And since the setting was so delightful, we decided to linger in it for longer with the “BC mimosa kit”. A full bottle of sparkling served with three different juices that you can use to mix your own table side mimosa. “Blue Mountain Brut” with either blueberry, peach, or cherry juice. The bottle was kept on ice by the kitchen, yet our glasses remained dutifully full, thanks to the eagle eye sommelier. I tasted lavender in the blueberry juice, rose along side the cherry, and a bit of citrus with the peach juice. I found this a nice way to change up the flavour from drink to drink.

For food I originally wanted the “crab and prawn toast”, only to learn that for $27 you simply get the listed ingredients on a small piece of bread. Not enough to fill me, let alone pair with all the sparkling wine we committed to.

So instead, I opted for the omelette filled with brie, apples and walnut, served along side their “Parmesan new potatoes”. The omelette had a beautiful texture, a smooth blanket of egg that was not too sweet, and reminded me a lot like angel food cake in its mild flavour. I like the flavour combination, I just didn’t get enough of it. I specially wanted more salty brie. The potatoes looked like they had a good bake, but they could have been more crispy around the edges, as a nicer contrast to their soft centres. As for taste, the were seasoned enough that I didn’t ask for ketchup to squeeze over it.

My guest got the “Eggs royale”. An eggs Benedict where a toasted English muffin is topped with smoked salmon, and Hollandaise; and also served with the same Parmesan new potatoes as above. The salmon was not as expected. You read smoked salmon and imagine thin sheets of sashimi-like fish. But what we got was flaky chunks, a little nicer than what you get out of a can.

Would I come back? – Yes.
Would I line up for it? – No.
Would I recommend it? – Yes.
Would I suggest this to someone visiting from out of town? – Yes.
Nothing was bad per se, it just didn’t measure up to the level that I associate with “Hawksworth”. Minus the mimosas, I felt like I could get this almost anywhere. Don’t deny your cravings.

HAWKSWORTH
801 West Georgia St, Vancouver BC
Rosewood Hotel Georgia
604-673-7000
hawksworthrestaurant.com

Visa Infinite Dining Series: Wildebeest

Today I was invited to my very first “Visa Infinite Dinner” featuring the collaborative efforts of “Wildebeest”, Vancouver and “Le Vin Papillon” in Montreal. Both of which helmed respectively by chefs Ian McHale and Jesse Grasso, friends and colleagues in this Montreal inspired meal to come. (As taken from the press release) Chef Grasso is “the third sibling in the Joe Beef clan and currently No.13 on Canada’s Top 100 list”. He will bringing his celebration of vegetables and cheeses to “Wildebeest’s” table of butchery, charcuterie, and game. A five course feast with canapés to start, and perfectly selected wine pairings every step of the way. Said wine was chosen by “Wildebeest’s” wine director, Christina Hartigan”. She is an impressive wine expert and enthusiast, with the title of BC’s second best sommelier.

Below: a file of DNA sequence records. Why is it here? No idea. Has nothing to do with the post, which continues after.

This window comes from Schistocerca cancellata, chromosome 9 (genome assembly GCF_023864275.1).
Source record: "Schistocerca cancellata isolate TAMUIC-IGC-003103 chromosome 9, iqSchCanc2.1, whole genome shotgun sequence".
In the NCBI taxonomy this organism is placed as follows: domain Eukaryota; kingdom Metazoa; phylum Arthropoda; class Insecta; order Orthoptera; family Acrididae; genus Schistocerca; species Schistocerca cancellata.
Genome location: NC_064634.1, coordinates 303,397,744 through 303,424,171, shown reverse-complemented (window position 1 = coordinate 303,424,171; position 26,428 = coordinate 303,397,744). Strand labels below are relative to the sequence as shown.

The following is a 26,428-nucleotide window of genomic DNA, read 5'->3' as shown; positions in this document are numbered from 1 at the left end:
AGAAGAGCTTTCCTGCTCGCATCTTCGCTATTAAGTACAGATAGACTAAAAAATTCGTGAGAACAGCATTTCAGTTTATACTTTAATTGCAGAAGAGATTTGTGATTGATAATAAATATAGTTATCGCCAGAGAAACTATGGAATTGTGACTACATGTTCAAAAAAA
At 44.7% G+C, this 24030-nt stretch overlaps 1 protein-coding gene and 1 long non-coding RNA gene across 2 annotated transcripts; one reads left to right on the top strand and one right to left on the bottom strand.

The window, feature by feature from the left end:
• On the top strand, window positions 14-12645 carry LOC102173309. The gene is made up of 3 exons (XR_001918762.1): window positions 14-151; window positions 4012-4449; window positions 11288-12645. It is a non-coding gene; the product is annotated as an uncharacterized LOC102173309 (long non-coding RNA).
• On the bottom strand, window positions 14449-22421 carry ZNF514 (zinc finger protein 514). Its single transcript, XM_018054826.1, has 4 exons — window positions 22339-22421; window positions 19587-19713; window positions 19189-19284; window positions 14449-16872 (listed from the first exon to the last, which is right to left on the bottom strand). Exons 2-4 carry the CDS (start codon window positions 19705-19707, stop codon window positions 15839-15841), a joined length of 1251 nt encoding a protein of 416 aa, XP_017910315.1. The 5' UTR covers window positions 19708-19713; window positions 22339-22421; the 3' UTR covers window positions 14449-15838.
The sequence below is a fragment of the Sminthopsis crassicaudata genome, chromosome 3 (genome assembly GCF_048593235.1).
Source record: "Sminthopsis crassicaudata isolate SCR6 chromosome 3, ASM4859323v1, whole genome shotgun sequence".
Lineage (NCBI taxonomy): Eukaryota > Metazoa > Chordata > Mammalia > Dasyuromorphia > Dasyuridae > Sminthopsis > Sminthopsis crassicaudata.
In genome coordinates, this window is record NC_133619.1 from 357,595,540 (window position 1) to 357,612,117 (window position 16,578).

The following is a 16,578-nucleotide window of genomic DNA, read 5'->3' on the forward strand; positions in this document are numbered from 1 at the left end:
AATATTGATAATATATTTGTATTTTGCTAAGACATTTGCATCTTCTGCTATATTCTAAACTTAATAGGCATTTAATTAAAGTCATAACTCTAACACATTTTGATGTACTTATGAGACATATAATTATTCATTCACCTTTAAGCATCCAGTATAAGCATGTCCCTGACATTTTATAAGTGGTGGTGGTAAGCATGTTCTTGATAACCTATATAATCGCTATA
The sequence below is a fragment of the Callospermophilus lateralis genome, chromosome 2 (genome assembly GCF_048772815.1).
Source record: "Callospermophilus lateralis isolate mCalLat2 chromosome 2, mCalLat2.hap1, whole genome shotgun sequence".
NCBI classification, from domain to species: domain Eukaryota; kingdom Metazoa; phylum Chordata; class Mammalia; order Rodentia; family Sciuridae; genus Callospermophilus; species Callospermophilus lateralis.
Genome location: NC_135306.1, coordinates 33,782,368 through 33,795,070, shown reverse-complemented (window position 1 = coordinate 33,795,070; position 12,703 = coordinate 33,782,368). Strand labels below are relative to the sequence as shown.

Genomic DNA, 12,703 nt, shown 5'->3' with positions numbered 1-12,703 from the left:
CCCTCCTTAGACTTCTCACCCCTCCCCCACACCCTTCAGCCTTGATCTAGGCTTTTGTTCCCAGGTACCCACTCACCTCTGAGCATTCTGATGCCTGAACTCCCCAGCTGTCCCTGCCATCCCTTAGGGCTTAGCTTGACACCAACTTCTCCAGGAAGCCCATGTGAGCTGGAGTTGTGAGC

“Wildebeest’s” cozy restaurant made the perfect setting for this private event. The narrow space had guests surrounded by red brick walls, wood panel separators, leather booths, and bulbs suspended by pulleys. Its rustic, yet homey feel played off their scratch-made, nose to tail, Pacific Northwest cuisine, well. We were seated towards the back, under the plume of a multitude of dried bouquets. Each seat was set with a name card and a menu listing the courses to come.

The night began with all the guests mingling in a mixed setting. Christina was at the back pouring glasses of “Jean Bourdy Crémant de Jura”. This was an easy drinking, 100% Chardonnay made in champagne-style. She mentioned that this was the perfect bottle to pair with likes of the light snacks that were also being passed around at this time.

The “Pomme Anna with kamouraska smoked eel” were tasty potatoes bites fried in waygu fat, and then topped with the eel and a dollop of sweeter mayonnaise. It was sumptuously rich and fatty in all the right ways. Definitely a great one to have with beer, or better yet: the sparkling above.

Next to be passed out was the “Waygu tartare with Chilliwack Horseradish”. It was served in a porcelain spoon for easy eating. It had a peppery tang that ended fairly garlicky. I liked the flavour, but am not a fan of the texture of tartare in general. Whereas, I prefer my raw beef in sheets, rather than minced.

I really liked the “Chicken liver and foie gras parfait with preserved wild berries on brioche”. I could have eaten a half dozen of these. Deliciously luscious pâté, smeared on thick. The sweetness of the berry played off the meaty paste well, and the crunchy brioche added some needed texture to the bite.

And I think this is first time trying whelks. They are much like their land cousins, and even seasoned similarly, here. These sea snails were prepared in plenty of butter with fragrant herb and garlic to finish. The seasonings masked anything musky you might not have wanted. I did like the firm chew of the whelks, it was a texture more like squid than escargot, which I prefer.

The “little neck clam with mirepoix bolognese” was served in shell. A scoop with flavours that ate like a meal, but I didn’t get much clam coming through.